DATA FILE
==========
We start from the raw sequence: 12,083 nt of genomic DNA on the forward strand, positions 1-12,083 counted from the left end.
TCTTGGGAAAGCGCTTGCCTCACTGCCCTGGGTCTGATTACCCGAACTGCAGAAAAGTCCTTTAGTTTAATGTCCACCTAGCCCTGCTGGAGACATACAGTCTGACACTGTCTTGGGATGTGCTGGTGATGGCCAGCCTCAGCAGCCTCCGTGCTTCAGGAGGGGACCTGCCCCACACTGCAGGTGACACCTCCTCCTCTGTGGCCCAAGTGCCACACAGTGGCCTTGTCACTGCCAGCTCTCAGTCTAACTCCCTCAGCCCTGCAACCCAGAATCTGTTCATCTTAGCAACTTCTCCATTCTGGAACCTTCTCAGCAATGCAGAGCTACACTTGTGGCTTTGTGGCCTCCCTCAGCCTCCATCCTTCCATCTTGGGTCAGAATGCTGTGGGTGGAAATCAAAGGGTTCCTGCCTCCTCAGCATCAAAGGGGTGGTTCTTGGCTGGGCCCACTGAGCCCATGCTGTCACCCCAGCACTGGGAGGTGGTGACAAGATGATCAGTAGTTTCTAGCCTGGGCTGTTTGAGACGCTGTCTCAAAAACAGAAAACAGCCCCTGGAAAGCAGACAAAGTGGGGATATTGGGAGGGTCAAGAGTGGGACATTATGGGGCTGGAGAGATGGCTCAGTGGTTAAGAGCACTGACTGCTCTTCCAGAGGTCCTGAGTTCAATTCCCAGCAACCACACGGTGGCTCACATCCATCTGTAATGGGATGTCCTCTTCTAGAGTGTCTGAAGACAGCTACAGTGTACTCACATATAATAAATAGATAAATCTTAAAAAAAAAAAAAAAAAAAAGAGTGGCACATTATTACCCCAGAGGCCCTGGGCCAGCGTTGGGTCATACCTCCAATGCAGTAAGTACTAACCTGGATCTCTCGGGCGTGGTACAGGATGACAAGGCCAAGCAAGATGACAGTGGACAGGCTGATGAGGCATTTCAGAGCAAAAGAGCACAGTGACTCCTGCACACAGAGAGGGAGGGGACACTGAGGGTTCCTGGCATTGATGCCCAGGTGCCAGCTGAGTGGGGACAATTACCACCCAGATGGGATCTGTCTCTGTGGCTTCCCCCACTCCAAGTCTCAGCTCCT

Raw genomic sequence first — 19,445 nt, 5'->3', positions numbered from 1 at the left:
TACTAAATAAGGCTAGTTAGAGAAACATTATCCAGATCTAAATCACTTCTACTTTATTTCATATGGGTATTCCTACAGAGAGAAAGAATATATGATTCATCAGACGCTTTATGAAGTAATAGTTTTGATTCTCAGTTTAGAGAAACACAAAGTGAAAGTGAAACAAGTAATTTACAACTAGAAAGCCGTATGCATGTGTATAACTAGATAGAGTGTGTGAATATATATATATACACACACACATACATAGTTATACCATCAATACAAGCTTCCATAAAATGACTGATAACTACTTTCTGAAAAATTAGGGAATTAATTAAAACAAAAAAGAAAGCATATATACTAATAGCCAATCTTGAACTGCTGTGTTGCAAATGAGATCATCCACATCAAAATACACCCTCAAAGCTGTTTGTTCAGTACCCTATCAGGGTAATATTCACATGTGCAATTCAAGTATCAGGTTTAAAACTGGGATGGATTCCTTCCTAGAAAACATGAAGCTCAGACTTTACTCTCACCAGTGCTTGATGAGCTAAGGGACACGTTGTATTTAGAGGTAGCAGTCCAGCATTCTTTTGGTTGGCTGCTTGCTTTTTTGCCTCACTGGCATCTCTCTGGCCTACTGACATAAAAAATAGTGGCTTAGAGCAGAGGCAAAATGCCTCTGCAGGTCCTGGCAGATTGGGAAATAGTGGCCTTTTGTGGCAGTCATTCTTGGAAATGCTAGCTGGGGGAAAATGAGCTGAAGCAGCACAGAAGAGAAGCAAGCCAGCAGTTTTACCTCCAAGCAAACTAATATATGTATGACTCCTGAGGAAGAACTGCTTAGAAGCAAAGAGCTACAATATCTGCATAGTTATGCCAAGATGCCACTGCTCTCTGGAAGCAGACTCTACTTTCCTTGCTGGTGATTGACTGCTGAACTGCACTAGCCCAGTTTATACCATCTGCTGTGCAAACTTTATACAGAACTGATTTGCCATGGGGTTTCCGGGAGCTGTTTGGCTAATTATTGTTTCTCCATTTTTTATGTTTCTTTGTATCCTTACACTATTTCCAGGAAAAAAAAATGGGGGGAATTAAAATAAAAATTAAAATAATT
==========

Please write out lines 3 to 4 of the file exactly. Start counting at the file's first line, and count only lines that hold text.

Raw genomic sequence first — 19,445 nt, 5'->3', positions numbered from 1 at the left:
TACTAAATAAGGCTAGTTAGAGAAACATTATCCAGATCTAAATCACTTCTACTTTATTTCATATGGGTATTCCTACAGAGAGAAAGAATATATGATTCATCAGACGCTTTATGAAGTAATAGTTTTGATTCTCAGTTTAGAGAAACACAAAGTGAAAGTGAAACAAGTAATTTACAACTAGAAAGCCGTATGCATGTGTATAACTAGATAGAGTGTGTGAATATATATATATACACACACACATACATAGTTATACCATCAATACAAGCTTCCATAAAATGACTGATAACTACTTTCTGAAAAATTAGGGAATTAATTAAAACAAAAAAGAAAGCATATATACTAATAGCCAATCTTGAACTGCTGTGTTGCAAATGAGATCATCCACATCAAAATACACCCTCAAAGCTGTTTGTTCAGTACCCTATCAGGGTAATATTCACATGTGCAATTCAAGTATCAGGTTTAAAACTGGGATGGATTCCTTCCTAGAAAACATGAAGCTCAGACTTTACTCTCACCAGTGCTTGATGAGCTAAGGGACACGTTGTATTTAGAGGTAGCAGTCCAGCATTCTTTTGGTTGGCTGCTTGCTTTTTTGCCTCACTGGCATCTCTCTGGCCTACTGACATAAAAAATAGTGGCTTAGAGCAGAGGCAAAATGCCTCTGCAGGTCCTGGCAGATTGGGAAATAGTGGCCTTTTGTGGCAGTCATTCTTGGAAATGCTAGCTGGGGGAAAATGAGCTGAAGCAGCACAGAAGAGAAGCAAGCCAGCAGTTTTACCTCCAAGCAAACTAATATATGTATGACTCCTGAGGAAGAACTGCTTAGAAGCAAAGAGCTACAATATCTGCATAGTTATGCCAAGATGCCACTGCTCTCTGGAAGCAGACTCTACTTTCCTTGCTGGTGATTGACTGCTGAACTGCACTAGCCCAGTTTATACCATCTGCTGTGCAAACTTTATACAGAACTGATTTGCCATGGGGTTTCCGGGAGCTGTTTGGCTAATTATTGTTTCTCCATTTTTTATGTTTCTTTGTATCCTTACACTATTTCCAGGAAAAAAAAATGGGGGGAATTAAAATAAAAATTAAAATAATT